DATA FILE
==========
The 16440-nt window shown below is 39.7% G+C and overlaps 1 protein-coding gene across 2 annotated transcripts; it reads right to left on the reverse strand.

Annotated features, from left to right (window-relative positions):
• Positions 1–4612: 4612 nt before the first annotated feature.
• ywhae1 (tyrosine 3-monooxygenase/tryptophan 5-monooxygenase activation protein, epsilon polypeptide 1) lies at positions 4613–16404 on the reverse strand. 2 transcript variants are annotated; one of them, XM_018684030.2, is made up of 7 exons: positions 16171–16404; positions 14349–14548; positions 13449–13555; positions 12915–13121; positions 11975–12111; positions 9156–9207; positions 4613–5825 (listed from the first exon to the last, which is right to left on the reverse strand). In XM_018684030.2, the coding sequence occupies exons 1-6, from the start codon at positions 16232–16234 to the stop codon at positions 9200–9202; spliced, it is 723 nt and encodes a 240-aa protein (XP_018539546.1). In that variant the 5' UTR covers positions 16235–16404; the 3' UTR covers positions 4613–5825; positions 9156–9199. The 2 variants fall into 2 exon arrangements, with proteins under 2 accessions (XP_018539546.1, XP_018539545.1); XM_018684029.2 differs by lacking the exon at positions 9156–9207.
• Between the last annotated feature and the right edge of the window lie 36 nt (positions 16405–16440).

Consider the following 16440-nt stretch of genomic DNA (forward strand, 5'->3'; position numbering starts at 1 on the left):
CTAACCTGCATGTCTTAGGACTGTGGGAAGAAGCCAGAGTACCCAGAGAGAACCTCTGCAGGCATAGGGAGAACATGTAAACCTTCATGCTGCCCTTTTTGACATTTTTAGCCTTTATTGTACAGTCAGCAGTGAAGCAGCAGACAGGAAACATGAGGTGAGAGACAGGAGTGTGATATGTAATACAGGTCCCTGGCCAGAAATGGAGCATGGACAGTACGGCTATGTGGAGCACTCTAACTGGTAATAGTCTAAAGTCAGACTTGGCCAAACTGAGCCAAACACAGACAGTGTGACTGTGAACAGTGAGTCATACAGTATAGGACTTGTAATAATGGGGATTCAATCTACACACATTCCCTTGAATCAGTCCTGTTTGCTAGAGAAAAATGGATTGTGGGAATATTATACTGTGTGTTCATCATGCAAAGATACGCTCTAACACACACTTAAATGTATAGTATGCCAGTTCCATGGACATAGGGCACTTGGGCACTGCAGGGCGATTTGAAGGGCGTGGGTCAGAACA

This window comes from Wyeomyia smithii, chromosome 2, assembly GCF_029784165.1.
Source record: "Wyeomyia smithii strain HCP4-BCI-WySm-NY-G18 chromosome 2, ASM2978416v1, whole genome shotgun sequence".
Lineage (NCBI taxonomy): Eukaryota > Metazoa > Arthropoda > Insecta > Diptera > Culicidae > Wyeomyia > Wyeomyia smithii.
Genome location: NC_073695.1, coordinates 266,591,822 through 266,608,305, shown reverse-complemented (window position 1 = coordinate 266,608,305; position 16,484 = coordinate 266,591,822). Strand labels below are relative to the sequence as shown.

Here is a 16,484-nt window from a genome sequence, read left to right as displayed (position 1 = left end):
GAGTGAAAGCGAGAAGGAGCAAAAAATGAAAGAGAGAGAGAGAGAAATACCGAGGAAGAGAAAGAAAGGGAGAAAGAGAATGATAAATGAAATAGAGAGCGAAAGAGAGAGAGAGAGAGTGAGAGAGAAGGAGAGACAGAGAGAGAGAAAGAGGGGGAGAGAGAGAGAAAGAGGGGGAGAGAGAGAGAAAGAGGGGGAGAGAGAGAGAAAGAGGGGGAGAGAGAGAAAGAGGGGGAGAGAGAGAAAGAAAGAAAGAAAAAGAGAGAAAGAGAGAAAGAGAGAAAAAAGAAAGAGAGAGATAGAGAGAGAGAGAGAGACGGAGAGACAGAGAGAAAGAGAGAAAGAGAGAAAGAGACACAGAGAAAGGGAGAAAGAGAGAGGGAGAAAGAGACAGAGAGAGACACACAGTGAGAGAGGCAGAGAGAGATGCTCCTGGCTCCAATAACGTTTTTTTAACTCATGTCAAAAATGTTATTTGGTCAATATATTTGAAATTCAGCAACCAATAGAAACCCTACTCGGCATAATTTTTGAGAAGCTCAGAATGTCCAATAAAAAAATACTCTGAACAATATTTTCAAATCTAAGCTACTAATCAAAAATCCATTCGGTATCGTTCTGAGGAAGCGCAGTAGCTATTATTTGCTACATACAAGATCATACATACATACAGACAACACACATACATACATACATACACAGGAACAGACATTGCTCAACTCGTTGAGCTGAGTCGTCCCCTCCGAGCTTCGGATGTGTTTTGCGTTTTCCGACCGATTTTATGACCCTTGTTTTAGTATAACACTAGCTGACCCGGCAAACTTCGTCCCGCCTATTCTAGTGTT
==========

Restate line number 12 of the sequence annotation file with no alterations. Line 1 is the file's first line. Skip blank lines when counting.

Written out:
Here is a 16,484-nt window from a genome sequence, read left to right as displayed (position 1 = left end):